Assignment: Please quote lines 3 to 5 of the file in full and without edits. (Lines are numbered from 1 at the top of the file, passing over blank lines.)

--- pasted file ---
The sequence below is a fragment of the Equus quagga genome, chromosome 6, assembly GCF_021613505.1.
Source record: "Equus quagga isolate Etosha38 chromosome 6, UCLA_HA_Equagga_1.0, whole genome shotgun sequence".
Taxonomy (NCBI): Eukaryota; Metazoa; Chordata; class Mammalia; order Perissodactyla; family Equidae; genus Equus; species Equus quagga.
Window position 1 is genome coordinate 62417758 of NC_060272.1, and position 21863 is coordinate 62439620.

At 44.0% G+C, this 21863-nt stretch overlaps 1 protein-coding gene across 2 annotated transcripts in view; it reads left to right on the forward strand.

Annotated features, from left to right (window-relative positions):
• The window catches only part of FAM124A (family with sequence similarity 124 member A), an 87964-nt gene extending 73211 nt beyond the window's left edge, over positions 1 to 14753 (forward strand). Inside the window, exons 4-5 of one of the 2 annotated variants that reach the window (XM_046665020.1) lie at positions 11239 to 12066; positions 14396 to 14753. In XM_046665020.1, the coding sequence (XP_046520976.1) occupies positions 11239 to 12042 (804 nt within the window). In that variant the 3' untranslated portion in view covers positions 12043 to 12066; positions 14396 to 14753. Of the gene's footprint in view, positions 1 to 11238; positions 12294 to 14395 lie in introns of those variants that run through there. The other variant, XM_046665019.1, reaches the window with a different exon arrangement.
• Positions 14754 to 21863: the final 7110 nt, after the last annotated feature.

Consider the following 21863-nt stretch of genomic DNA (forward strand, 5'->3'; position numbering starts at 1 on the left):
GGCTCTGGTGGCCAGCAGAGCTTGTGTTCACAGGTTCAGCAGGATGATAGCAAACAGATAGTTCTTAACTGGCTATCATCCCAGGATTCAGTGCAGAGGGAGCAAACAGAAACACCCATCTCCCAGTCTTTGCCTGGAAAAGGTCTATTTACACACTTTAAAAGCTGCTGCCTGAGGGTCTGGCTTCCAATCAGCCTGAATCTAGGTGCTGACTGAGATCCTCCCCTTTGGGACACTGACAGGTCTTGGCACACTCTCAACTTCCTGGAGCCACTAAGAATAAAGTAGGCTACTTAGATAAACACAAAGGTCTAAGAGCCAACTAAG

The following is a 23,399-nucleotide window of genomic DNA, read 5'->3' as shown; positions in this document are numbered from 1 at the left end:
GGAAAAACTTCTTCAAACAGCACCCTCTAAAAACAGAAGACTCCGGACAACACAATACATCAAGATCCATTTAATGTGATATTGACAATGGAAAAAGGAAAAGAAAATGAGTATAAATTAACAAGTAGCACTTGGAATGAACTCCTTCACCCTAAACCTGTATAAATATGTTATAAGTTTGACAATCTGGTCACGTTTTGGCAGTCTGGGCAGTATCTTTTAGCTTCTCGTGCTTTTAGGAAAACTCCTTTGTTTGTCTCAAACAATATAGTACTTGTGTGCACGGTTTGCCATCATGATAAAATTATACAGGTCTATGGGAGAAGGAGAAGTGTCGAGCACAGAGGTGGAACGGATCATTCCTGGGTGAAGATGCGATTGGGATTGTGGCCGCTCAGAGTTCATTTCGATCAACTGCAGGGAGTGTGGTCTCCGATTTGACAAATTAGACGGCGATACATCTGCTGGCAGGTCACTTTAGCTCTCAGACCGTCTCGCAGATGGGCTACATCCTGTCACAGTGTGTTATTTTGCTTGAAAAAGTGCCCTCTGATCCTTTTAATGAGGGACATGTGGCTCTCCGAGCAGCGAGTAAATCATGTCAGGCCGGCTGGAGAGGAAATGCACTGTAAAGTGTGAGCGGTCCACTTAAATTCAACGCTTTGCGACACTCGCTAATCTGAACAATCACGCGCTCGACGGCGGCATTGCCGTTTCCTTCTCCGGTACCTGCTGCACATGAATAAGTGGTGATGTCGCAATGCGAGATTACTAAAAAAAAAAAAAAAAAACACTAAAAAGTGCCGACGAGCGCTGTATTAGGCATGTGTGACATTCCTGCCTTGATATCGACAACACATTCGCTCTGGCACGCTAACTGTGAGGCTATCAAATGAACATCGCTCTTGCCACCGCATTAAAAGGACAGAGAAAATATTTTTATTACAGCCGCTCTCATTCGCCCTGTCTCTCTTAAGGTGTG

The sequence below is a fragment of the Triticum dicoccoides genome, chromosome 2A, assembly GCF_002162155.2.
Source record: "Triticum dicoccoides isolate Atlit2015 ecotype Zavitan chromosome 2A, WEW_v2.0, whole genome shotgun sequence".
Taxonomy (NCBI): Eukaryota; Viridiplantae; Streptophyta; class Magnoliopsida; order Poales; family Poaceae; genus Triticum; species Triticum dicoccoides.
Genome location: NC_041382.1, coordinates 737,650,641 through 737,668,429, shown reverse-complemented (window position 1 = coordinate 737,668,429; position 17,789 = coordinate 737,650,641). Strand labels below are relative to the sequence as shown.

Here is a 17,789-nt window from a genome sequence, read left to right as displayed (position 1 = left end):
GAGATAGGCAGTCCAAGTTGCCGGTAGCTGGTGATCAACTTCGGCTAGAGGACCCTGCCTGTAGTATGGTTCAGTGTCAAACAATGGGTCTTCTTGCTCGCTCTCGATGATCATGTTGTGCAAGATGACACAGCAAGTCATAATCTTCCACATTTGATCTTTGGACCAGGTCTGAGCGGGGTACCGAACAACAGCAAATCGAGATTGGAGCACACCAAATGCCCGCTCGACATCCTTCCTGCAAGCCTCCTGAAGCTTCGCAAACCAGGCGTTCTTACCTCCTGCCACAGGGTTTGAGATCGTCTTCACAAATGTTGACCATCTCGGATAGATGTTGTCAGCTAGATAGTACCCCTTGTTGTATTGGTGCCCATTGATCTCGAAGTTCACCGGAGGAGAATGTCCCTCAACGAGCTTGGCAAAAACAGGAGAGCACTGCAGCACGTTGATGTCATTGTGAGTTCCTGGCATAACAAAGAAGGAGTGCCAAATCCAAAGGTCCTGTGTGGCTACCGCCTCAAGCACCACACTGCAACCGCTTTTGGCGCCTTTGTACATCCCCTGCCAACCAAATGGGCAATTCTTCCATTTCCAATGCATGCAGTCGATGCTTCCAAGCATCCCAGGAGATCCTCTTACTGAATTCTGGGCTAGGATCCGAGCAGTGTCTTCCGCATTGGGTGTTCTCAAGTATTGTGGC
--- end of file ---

Taxonomy (NCBI): Eukaryota; Metazoa; Chordata; class Mammalia; order Perissodactyla; family Equidae; genus Equus; species Equus quagga.
Window position 1 is genome coordinate 62417758 of NC_060272.1, and position 21863 is coordinate 62439620.

At 44.0% G+C, this 21863-nt stretch overlaps 1 protein-coding gene across 2 annotated transcripts in view; it reads left to right on the forward strand.